I first heard about Chantix from my friend Steve Dean. After Steve's doctor told him if he didn't quit smoking, in about a year his lungs were gonna turn to brown goo, he would hardly be able to breathe, and he would get cancer and die, Steve decided to try Chantix. I remember the Saturday morning Stevie told me he was gonna quit smoking. I took a big draw off my cigarette and thought go son, never believing he had a chance in hell of stopping. I told him I hoped he could, and I meant it, but I also told him, they would have to pry them out of my nicotine stain fingers before I'd give them up. Well it's been over a year and a half and my friend Steve is still on the wagon! God bless you my friend, you go son!

I really do have it in my mind to quit this time. I'm down to about 6 cigarettes a day now and I know my "quit date" is very close at hand. Already I miss smoking. It really is like losing a best friend, not to mention, I really think it's affecting my blog production. Poe had his opium, and Hemingway had his booze for inspiration and relaxation. Soon I won't even have my cigarettes. Now don't misunderstand me, I'm not comparing myself to, or insinuating that I am as recondite as Poe or as prolific as Hemingway. I'm just saying, "can't this brother have a crutch too."

It's good to finally get back to blogging. Hopefully if the "adverse reactions" don't get too bad, we'll chat again next week.

Monday, May 4, 2009

Spring SOS Recap

Another Spring SOS has come and gone. As always, I'm grateful for the chance to participate one more time. Like all of you who attended, I was really tired when I got back to Atlanta. I went to the doctor and was diagnosed with a sinus infection. Got a Rx and I'm feeling fine now.

I heard a lot of talk about it being a weird SOS in terms of the crowd. Many folks felt like the numbers of people were smaller and when they went to the various clubs they didn't see a lot folks they recognized. I too thought it was a weird SOS, but for reasons that I'll just keep my little secret. I will say this however, I knew or recognized the greater majority of the folks at The Pavilion when I played Thursday, Friday, and Saturday. I appreciate that most of the same folks come back each SOS when I play. If nobody else thanks you, I'll thank you...THANK YOU!!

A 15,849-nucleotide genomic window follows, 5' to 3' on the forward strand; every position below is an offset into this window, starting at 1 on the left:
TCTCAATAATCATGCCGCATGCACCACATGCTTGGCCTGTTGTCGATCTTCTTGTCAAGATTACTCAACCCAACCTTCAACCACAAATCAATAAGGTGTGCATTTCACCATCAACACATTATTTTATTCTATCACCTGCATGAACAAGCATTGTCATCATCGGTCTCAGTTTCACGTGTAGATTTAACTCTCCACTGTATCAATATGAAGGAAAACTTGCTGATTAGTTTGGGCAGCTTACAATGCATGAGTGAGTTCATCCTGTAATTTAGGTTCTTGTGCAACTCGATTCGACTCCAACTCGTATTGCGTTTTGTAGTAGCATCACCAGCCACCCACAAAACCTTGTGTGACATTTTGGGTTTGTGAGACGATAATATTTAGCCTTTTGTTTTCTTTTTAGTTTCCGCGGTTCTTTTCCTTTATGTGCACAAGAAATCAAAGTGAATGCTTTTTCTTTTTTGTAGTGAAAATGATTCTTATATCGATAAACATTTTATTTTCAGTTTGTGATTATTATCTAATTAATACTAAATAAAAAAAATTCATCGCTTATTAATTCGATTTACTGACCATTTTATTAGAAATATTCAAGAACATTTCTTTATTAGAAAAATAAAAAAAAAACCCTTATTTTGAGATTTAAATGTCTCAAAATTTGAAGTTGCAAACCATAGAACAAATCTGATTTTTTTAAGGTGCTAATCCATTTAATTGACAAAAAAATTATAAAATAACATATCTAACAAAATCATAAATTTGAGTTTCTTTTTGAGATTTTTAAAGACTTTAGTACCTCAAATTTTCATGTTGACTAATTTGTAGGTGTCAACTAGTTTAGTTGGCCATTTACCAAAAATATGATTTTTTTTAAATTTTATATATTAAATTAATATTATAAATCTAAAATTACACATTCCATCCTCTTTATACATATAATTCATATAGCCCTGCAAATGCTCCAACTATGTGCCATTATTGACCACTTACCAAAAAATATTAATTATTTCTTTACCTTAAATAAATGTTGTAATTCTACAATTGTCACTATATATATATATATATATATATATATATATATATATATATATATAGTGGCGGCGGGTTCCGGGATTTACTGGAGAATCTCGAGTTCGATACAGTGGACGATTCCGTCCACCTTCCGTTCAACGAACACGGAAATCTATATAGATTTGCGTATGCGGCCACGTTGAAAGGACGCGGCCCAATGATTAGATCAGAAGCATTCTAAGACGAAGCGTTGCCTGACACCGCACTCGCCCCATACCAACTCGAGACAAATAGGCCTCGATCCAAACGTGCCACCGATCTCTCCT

Maybe the SOS highlight for me this spring, was the opportunity to introduce the newest member of The Pavilion DJ family, young Jason Cagle. Jason played his first SOS set on Saturday before I came on. As I observed and listened to Jason, I felt he found his stride and did a fine job. I know he learned a lot that day and will continue to learn and get better. Hell, after all these years, I still learn something every time I play. Well done my young friend, the future of our music is in good hands.

I had several of my FB friends come up and introduce themselves to me and I appreciated them doing so. I never decline anyone who wants to be my FB friend even if I don't happen to know them. I figure if they're gutsy enough to want to call themselves my friend, I'm happy to have 'em. I especially enjoyed my brief chat with Kristy McDonald. She's a "straight shooter" and loves that old Pavilion every bit as much as I do. I also think that she and Marilyn Burrage are doing a fine job with "Boys in the OD Band". By the way, congratulations to all the new members of the band!

On a serious note, I'm quite sure that most everyone had that moment at some point during SOS. That moment when you thought about the terrible fire. Maybe you got a whiff of the smoke, or saw the ash float around in the air, or maybe it just sorta popped in your mind. You thought to yourself, "God bless those poor people." I just don't know what I would do if that happened to me. Maybe you even felt a little tinge of guilt for having a good time while just up the road a few miles peoples' dreams were being wiped away. Learn to appreciate what you have folks, while you have it. As we were reminded once again, you can lose it all in a blink.

I want to thank Pam and H. Lee for putting up with me for one more SOS. I love you guys! Thanks to all of you who came out when I played. Thanks to those of you who gave me words of encouragement regarding my blog. Thanks to those of you who bought my CD's. And last but not least, THANKS FOR NO REQUESTS!